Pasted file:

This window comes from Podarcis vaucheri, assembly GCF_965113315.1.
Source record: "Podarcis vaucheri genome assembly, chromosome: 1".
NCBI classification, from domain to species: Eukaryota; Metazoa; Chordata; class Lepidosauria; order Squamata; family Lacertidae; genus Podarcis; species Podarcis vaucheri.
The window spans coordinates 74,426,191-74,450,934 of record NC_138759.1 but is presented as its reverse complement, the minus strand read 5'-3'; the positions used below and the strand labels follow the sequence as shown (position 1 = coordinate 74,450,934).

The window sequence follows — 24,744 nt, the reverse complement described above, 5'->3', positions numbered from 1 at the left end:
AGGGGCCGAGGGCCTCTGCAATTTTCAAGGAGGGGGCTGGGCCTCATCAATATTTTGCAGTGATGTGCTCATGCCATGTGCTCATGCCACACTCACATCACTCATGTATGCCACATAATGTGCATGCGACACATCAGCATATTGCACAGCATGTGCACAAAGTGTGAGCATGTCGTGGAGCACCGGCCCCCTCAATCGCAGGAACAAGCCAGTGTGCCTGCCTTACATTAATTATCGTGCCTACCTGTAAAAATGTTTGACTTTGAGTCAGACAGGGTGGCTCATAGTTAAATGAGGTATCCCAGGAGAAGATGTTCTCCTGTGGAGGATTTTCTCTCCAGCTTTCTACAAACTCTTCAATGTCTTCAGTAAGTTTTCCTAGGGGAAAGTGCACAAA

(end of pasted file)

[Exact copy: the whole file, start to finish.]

This window comes from Podarcis vaucheri, assembly GCF_965113315.1.
Source record: "Podarcis vaucheri genome assembly, chromosome: 1".
NCBI classification, from domain to species: Eukaryota; Metazoa; Chordata; class Lepidosauria; order Squamata; family Lacertidae; genus Podarcis; species Podarcis vaucheri.
The window spans coordinates 74,426,191-74,450,934 of record NC_138759.1 but is presented as its reverse complement, the minus strand read 5'-3'; the positions used below and the strand labels follow the sequence as shown (position 1 = coordinate 74,450,934).

The window sequence follows — 24,744 nt, the reverse complement described above, 5'->3', positions numbered from 1 at the left end:
AGGGGCCGAGGGCCTCTGCAATTTTCAAGGAGGGGGCTGGGCCTCATCAATATTTTGCAGTGATGTGCTCATGCCATGTGCTCATGCCACACTCACATCACTCATGTATGCCACATAATGTGCATGCGACACATCAGCATATTGCACAGCATGTGCACAAAGTGTGAGCATGTCGTGGAGCACCGGCCCCCTCAATCGCAGGAACAAGCCAGTGTGCCTGCCTTACATTAATTATCGTGCCTACCTGTAAAAATGTTTGACTTTGAGTCAGACAGGGTGGCTCATAGTTAAATGAGGTATCCCAGGAGAAGATGTTCTCCTGTGGAGGATTTTCTCTCCAGCTTTCTACAAACTCTTCAATGTCTTCAGTAAGTTTTCCTAGGGGAAAGTGCACAAA